Open source doesn't innovate -- so goes the old saw. Proprietary software vendors, including Microsoft, would have you believe the open source movement has produced nothing but knockoffs of existing products and cast-off code that couldn't cut it in the free market.
But while many open source projects, such as OpenOffice.org, do in fact represent well-established categories, to claim that open source has contributed nothing new to the software landscape is a gross exaggeration. For starters, much of the software in use on the Web today -- from the Firefox and Chrome browsers to the Apache Web Server to scripting languages such as Perl, Python, and Ruby -- began life as open source projects.
[ See our slideshow summary: "7 open source innovations on the cutting edge" | Looking for more great open source tools? Check out InfoWorld's "Top 10 open source apps for Windows" and "Top 10 open source apps for Mac OS X," as well as the most recent winners of InfoWorld's Best of Open Source Software Awards ]
The open source movement remains a font of innovation to this day, and not just in the commercial sector. Numerous projects founded by universities, loosely knit communities, and individuals are exploring areas yet to be taken on by mainstream, proprietary software products. Here are just seven examples of exciting new ideas in software that you may be able to buy from proprietary vendors someday, but that you can only get for free from the open source community today.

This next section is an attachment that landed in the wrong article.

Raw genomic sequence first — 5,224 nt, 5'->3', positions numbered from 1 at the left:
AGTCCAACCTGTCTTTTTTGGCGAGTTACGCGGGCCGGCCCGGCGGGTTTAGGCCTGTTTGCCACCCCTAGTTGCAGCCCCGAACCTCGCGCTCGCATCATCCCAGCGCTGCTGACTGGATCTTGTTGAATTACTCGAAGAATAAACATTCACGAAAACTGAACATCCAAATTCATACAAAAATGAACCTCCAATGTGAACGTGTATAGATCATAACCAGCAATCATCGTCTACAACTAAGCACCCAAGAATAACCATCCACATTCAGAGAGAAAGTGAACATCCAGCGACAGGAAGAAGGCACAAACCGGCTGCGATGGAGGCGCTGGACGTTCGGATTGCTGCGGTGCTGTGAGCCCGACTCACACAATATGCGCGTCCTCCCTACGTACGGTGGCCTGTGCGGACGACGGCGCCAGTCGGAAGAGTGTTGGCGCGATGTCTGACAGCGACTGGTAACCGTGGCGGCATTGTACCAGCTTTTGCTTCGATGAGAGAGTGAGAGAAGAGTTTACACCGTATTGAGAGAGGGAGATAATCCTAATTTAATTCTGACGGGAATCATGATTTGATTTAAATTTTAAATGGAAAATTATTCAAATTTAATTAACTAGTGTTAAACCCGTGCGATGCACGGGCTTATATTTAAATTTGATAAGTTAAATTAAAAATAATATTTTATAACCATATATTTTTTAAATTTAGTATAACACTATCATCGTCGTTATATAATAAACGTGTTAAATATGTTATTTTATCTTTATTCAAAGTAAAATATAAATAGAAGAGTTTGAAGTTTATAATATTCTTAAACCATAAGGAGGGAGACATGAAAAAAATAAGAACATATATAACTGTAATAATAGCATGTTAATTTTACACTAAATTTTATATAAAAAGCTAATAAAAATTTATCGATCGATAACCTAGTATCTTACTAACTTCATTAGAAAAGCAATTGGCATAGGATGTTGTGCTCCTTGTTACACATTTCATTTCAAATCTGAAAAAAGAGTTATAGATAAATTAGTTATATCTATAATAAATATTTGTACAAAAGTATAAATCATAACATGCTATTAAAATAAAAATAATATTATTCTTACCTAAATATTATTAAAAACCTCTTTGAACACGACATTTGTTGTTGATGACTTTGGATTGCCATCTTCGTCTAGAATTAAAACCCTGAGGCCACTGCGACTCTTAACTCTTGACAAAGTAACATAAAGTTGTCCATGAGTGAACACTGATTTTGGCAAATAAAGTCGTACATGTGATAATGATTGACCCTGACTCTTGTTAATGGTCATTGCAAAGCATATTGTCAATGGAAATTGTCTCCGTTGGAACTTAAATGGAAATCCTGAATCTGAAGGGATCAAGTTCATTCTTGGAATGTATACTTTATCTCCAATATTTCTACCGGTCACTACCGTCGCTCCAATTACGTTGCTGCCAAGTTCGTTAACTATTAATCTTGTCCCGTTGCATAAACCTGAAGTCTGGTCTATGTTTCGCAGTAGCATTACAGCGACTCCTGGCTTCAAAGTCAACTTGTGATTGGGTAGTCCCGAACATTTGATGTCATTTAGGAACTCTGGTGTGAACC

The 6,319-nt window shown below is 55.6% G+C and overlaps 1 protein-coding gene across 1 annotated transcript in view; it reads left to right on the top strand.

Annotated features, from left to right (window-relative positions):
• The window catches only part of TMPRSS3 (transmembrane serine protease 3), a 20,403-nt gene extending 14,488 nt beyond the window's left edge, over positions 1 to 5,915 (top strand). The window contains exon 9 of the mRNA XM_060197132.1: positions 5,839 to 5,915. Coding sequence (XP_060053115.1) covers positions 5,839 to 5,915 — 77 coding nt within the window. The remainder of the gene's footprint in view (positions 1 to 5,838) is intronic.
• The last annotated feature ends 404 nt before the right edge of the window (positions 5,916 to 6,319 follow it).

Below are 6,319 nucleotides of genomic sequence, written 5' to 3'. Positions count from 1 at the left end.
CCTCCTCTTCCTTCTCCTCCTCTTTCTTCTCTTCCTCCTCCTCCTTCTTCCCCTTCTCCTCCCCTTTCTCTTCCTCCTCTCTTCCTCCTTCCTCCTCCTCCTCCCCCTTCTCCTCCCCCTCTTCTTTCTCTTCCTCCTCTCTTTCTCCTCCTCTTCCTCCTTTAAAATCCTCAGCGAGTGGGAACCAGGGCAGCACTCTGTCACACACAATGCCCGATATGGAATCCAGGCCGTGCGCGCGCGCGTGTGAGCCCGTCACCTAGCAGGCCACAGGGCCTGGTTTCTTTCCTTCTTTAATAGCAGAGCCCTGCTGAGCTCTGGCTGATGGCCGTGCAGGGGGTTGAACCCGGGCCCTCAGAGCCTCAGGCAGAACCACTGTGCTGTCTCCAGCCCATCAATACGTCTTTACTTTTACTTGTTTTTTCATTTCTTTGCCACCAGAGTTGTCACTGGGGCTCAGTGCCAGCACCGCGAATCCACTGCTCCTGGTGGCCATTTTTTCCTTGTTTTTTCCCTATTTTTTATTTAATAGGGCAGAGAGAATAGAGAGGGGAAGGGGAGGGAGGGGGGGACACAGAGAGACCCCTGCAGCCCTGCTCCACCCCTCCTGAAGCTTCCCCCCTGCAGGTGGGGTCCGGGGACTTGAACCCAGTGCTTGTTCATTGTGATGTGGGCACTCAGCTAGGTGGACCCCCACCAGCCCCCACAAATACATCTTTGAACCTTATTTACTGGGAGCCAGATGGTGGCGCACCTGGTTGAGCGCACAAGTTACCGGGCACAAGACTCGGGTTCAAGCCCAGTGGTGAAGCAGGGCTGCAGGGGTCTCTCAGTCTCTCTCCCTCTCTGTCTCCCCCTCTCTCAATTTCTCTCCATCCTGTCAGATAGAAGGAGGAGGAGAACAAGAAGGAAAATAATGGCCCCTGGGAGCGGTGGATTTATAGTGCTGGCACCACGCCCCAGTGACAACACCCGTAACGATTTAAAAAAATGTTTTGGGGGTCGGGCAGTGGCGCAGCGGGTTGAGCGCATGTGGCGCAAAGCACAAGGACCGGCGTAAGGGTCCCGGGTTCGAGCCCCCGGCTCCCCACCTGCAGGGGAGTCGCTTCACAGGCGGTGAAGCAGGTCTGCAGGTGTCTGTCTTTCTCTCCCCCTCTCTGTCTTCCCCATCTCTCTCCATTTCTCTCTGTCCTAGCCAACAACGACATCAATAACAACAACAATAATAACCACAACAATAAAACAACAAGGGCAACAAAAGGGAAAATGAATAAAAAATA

Open source innovation: Alchemy
Adobe Photoshop remains the leading graphic manipulation program for proprietary operating systems, and as any GIMP user can tell you, duplicating Photoshop's feature set is a tall order. Alchemy doesn't try to do so. An open source drawing and sketching program created by Karl D. D. Willis and Jacob Hina, Alchemy eschews Photoshop's bulging toolbox and complex UI in favor of a stripped-down, minimalist approach.
Alchemy's focus is on the earliest stages of image creation, when artists doodle, sketch, and experiment in search of unique and compelling shapes. Its goal is to foster creativity, not render finished artworks. As such, it provides only a limited set of tools -- and an Undo button is not among them.
The tools Alchemy does provide, however, would astound even seasoned Photoshop experts. For example, artists can use "mirror drawing" to create symmetrical images, generate random shapes or distort shapes in random ways, or even shout into a microphone to draw using sound. Developers can add new drawing tools by creating modules -- which, like the Alchemy application itself, are written in Java, so the system runs on virtually any platform.
Alchemy isn't for everyone. In fact, it's sure to confound anyone who doesn't share its authors' freewheeling approach to the creative process. For visual artists looking for new sources of inspiration, however, Alchemy is a refreshing, open source alternative to the staid approach of so-called professional graphics software.